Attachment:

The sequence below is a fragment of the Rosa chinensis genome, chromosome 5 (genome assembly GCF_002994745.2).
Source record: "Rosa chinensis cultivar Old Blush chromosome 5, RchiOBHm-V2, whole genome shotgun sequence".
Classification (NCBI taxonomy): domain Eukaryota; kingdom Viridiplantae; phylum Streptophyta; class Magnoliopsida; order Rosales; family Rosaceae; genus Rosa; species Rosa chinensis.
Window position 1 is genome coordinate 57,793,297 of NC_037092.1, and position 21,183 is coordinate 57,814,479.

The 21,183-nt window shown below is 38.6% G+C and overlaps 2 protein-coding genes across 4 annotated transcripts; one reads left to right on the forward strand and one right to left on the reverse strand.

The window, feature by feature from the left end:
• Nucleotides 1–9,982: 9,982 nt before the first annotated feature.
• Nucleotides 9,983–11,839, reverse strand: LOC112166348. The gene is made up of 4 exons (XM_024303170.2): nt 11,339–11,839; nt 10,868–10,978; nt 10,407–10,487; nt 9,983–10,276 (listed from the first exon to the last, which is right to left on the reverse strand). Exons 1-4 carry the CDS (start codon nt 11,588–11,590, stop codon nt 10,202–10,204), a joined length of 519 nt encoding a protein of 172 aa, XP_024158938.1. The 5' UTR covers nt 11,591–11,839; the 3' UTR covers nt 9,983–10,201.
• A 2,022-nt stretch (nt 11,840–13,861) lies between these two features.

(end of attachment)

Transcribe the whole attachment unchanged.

The sequence below is a fragment of the Rosa chinensis genome, chromosome 5 (genome assembly GCF_002994745.2).
Source record: "Rosa chinensis cultivar Old Blush chromosome 5, RchiOBHm-V2, whole genome shotgun sequence".
Classification (NCBI taxonomy): domain Eukaryota; kingdom Viridiplantae; phylum Streptophyta; class Magnoliopsida; order Rosales; family Rosaceae; genus Rosa; species Rosa chinensis.
Window position 1 is genome coordinate 57,793,297 of NC_037092.1, and position 21,183 is coordinate 57,814,479.

The 21,183-nt window shown below is 38.6% G+C and overlaps 2 protein-coding genes across 4 annotated transcripts; one reads left to right on the forward strand and one right to left on the reverse strand.

The window, feature by feature from the left end:
• Nucleotides 1–9,982: 9,982 nt before the first annotated feature.
• Nucleotides 9,983–11,839, reverse strand: LOC112166348. The gene is made up of 4 exons (XM_024303170.2): nt 11,339–11,839; nt 10,868–10,978; nt 10,407–10,487; nt 9,983–10,276 (listed from the first exon to the last, which is right to left on the reverse strand). Exons 1-4 carry the CDS (start codon nt 11,588–11,590, stop codon nt 10,202–10,204), a joined length of 519 nt encoding a protein of 172 aa, XP_024158938.1. The 5' UTR covers nt 11,591–11,839; the 3' UTR covers nt 9,983–10,201.
• A 2,022-nt stretch (nt 11,840–13,861) lies between these two features.